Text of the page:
What do valuable metrics actually look like? The specific metrics that are useful for tracking business performance will change from business to business and industry to industry, but there are some general guidelines for finding valuable metrics.
First, look for metrics that have specific applications to the business question at hand. It’s best for a metric to have generally the same scope as the question it’s trying to answer. A broad metric like business-wide revenue might be useful in some situations, but it doesn’t have a ton of utility in more specific use cases.
Along the same vein, don’t use metrics that are too specific. Specificity is good, because it allows a metric to be applicable to the business question it’s trying to answer, but it’s easy to narrow a metric so much that it doesn’t present any implications for the broader business question.
Next, look for metrics that actually measure something that’s valuable to measure. Many metrics relate to the business question well enough but don’t measure anything valuable. This is often what separates KPIs from less valuable metrics—they measure things that provide important real-world implications about business health.
Often, the value of a statistic changes from business to business. One marketing team might only care about conversion rate at the exclusion of other metrics, while another might focus only on lead generation and not worry about whether those leads are converting. When finding metrics, it’s important to think about what sort of data a business might value.
Lastly, it’s best to look for data streams that update frequently. Data has a shelf life, and it doesn’t take too long for it to go stale and become completely useless for any sort of real-world analysis.
In the past, businesses could often get away with using data sets that updated very slowly. Business operations didn’t move as fast, and it wasn’t too harmful to use data that was days, weeks, or months out of date. Nowadays, that’s not the case.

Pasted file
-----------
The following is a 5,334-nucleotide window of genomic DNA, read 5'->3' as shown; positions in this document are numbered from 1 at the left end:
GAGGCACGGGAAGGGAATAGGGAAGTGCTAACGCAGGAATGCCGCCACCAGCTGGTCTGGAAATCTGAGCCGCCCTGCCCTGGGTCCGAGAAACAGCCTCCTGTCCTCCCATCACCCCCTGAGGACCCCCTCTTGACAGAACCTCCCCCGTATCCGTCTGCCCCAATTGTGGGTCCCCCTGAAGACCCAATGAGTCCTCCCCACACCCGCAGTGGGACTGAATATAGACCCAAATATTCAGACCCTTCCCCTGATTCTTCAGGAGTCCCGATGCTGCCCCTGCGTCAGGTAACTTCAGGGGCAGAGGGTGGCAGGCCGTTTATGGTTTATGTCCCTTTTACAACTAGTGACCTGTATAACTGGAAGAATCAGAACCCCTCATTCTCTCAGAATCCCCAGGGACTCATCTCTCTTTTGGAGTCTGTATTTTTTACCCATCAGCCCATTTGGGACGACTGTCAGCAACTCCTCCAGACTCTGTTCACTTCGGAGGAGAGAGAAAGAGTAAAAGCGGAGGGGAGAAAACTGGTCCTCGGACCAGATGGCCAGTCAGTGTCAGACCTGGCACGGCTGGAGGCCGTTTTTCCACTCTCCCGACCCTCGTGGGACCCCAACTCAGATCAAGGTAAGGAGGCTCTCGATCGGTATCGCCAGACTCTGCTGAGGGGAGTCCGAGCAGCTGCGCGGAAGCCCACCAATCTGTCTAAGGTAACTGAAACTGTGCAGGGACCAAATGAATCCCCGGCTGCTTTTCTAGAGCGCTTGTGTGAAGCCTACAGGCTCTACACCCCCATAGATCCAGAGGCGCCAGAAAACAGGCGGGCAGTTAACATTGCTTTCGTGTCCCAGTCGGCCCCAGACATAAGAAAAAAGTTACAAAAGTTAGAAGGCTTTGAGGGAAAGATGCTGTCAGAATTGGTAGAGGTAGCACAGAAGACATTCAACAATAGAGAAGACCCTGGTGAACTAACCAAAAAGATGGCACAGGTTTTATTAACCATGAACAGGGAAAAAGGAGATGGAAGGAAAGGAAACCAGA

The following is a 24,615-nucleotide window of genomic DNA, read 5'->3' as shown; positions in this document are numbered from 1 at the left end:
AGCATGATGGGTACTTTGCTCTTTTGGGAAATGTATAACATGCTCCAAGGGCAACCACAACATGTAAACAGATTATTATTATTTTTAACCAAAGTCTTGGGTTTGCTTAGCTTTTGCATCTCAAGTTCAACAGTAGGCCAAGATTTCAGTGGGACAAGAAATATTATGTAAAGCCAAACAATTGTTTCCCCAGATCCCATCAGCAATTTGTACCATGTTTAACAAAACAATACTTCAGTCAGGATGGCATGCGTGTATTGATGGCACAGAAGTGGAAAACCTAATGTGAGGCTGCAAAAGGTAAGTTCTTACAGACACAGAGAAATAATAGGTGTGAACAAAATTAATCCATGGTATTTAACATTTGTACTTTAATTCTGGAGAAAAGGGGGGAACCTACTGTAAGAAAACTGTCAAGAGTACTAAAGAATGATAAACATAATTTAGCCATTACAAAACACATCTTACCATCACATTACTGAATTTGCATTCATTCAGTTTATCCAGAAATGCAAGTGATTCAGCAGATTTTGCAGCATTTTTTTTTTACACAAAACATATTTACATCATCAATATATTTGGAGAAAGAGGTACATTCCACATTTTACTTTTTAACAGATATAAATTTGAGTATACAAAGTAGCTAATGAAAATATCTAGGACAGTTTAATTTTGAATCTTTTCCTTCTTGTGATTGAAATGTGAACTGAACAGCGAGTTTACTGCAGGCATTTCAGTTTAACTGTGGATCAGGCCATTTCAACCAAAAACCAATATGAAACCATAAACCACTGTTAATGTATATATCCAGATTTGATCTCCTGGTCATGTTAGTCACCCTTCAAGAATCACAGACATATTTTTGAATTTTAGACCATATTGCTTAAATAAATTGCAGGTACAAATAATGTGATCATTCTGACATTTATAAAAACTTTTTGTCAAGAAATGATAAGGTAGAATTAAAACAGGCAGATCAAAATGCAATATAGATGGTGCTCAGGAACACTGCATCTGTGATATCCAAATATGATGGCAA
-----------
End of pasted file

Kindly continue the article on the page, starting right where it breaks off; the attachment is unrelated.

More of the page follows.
In many cases, it’s risky to use data that’s even an hour out of date. In some industries, even data that’s minutes late doesn’t cut it. Manufacturing companies, for example, need to know what’s happening on their assembly lines in real time. Anything else, and they could waste thousands of dollars of product on outages and issues that they didn’t know about.
Even businesses where timeliness is less critical, it’s better to use metrics that update frequently. This helps to keep the implications of the dashboard more timely, which makes the dashboard more valuable. Dashboards that don’t update as frequently will be less valuable.
How do data analysts find good metrics?
Even if a data analyst knows what sort of metrics they should be looking for, it’s still a challenge to actually sift through the mountains of data that a business collects to find relevant metrics and then settle on the half-dozen or so most valuable metrics from among those.
The first challenge is to actually separate the signal from the noise—delve into a business’s millions of rows of collected data and find the metrics that are actually relevant to the business question at hand.
In some ways, this is the easiest part of the process—once a dashboard builder has a general idea of the metrics they want to use to power their dashboard, they’ll have a fairly good idea of where to look for those metrics. For example, if they want internal financial data, it makes sense to look at the data coming in from their accounting tool.